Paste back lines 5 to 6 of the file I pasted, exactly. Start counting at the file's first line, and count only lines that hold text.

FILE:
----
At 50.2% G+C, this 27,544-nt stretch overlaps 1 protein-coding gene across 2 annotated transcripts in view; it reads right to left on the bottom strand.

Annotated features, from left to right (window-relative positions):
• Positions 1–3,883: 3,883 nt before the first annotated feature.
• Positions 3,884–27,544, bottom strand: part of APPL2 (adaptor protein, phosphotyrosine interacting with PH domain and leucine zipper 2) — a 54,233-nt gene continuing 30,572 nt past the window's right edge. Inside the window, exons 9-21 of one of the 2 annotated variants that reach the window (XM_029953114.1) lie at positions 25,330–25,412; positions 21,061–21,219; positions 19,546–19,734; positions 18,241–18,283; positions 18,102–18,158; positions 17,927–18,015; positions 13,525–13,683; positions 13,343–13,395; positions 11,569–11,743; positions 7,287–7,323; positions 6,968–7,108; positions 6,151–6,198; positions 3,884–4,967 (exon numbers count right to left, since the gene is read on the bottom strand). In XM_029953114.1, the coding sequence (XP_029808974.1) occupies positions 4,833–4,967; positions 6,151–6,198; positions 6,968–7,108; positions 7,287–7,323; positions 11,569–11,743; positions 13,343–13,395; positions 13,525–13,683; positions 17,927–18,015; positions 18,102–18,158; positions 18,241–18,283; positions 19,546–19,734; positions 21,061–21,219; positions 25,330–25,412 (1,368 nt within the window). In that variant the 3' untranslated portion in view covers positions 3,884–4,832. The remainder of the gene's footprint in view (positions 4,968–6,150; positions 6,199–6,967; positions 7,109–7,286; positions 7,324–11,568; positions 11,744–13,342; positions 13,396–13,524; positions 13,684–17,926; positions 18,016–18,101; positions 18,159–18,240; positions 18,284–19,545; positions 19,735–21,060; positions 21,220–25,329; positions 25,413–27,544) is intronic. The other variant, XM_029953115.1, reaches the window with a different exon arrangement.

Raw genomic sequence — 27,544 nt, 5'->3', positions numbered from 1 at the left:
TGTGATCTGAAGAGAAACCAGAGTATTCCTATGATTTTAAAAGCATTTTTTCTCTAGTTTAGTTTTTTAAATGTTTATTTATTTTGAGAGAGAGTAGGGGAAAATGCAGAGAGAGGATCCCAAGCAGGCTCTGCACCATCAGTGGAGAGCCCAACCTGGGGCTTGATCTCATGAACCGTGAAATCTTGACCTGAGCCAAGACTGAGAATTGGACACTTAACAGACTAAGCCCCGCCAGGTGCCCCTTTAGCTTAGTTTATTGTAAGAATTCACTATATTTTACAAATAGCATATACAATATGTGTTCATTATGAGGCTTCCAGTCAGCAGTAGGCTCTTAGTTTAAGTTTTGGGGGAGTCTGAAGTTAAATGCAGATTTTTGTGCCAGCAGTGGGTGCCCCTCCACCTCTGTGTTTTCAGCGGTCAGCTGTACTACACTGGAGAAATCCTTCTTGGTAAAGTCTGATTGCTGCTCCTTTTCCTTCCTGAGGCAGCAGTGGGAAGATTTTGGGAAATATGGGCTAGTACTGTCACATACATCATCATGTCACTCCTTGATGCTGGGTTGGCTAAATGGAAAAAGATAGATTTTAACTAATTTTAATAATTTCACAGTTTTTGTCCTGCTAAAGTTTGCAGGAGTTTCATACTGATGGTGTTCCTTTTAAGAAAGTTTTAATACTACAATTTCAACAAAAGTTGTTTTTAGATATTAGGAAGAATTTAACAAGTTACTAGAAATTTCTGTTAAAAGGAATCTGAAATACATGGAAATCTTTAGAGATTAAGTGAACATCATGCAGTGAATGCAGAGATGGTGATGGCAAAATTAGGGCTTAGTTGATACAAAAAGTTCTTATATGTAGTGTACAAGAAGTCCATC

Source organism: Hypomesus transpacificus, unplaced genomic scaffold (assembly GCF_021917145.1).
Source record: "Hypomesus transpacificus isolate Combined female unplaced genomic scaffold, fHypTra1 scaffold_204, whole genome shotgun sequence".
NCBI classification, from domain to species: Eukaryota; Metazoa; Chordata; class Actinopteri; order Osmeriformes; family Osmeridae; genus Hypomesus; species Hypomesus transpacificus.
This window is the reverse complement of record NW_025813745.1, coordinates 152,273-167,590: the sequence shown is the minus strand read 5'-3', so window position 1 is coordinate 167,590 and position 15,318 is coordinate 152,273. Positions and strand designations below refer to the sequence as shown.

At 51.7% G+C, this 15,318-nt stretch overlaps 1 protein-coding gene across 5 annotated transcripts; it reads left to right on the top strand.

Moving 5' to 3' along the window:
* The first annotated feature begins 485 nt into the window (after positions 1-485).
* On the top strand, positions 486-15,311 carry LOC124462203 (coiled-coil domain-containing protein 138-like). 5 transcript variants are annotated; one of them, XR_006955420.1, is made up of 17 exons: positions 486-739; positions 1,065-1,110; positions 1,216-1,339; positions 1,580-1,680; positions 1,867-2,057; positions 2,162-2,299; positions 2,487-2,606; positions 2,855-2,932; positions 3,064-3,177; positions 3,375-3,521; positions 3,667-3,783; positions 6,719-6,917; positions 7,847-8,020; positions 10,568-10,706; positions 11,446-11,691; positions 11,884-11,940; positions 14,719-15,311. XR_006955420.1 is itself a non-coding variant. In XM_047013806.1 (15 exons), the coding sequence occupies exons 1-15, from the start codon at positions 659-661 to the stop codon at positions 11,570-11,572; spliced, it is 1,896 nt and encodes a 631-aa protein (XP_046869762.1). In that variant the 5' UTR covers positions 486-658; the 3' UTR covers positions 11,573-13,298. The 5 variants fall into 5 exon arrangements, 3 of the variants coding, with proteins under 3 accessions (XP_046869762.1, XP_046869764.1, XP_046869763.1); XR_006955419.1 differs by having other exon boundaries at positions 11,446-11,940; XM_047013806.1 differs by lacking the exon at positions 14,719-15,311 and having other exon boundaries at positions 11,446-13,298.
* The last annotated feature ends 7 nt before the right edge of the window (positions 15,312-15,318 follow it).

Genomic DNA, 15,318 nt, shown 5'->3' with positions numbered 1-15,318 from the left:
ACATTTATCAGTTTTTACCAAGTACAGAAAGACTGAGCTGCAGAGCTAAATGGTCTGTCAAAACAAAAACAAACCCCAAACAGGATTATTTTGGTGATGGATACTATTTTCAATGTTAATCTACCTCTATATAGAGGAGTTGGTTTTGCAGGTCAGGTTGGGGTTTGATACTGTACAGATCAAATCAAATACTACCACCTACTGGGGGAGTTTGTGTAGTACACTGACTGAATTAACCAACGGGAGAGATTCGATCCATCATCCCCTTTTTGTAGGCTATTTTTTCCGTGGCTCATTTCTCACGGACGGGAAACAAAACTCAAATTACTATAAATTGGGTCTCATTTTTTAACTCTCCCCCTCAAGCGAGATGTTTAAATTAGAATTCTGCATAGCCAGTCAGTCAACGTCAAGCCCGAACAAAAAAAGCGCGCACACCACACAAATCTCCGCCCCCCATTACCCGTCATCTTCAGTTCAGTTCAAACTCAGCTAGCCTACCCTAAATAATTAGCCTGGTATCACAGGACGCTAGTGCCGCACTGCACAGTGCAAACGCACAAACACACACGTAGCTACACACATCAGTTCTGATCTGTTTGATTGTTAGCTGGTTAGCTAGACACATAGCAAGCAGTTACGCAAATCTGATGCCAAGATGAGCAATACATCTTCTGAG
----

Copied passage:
Raw genomic sequence — 27,544 nt, 5'->3', positions numbered from 1 at the left:
TGTGATCTGAAGAGAAACCAGAGTATTCCTATGATTTTAAAAGCATTTTTTCTCTAGTTTAGTTTTTTAAATGTTTATTTATTTTGAGAGAGAGTAGGGGAAAATGCAGAGAGAGGATCCCAAGCAGGCTCTGCACCATCAGTGGAGAGCCCAACCTGGGGCTTGATCTCATGAACCGTGAAATCTTGACCTGAGCCAAGACTGAGAATTGGACACTTAACAGACTAAGCCCCGCCAGGTGCCCCTTTAGCTTAGTTTATTGTAAGAATTCACTATATTTTACAAATAGCATATACAATATGTGTTCATTATGAGGCTTCCAGTCAGCAGTAGGCTCTTAGTTTAAGTTTTGGGGGAGTCTGAAGTTAAATGCAGATTTTTGTGCCAGCAGTGGGTGCCCCTCCACCTCTGTGTTTTCAGCGGTCAGCTGTACTACACTGGAGAAATCCTTCTTGGTAAAGTCTGATTGCTGCTCCTTTTCCTTCCTGAGGCAGCAGTGGGAAGATTTTGGGAAATATGGGCTAGTACTGTCACATACATCATCATGTCACTCCTTGATGCTGGGTTGGCTAAATGGAAAAAGATAGATTTTAACTAATTTTAATAATTTCACAGTTTTTGTCCTGCTAAAGTTTGCAGGAGTTTCATACTGATGGTGTTCCTTTTAAGAAAGTTTTAATACTACAATTTCAACAAAAGTTGTTTTTAGATATTAGGAAGAATTTAACAAGTTACTAGAAATTTCTGTTAAAAGGAATCTGAAATACATGGAAATCTTTAGAGATTAAGTGAACATCATGCAGTGAATGCAGAGATGGTGATGGCAAAATTAGGGCTTAGTTGATACAAAAAGTTCTTATATGTAGTGTACAAGAAGTCCATC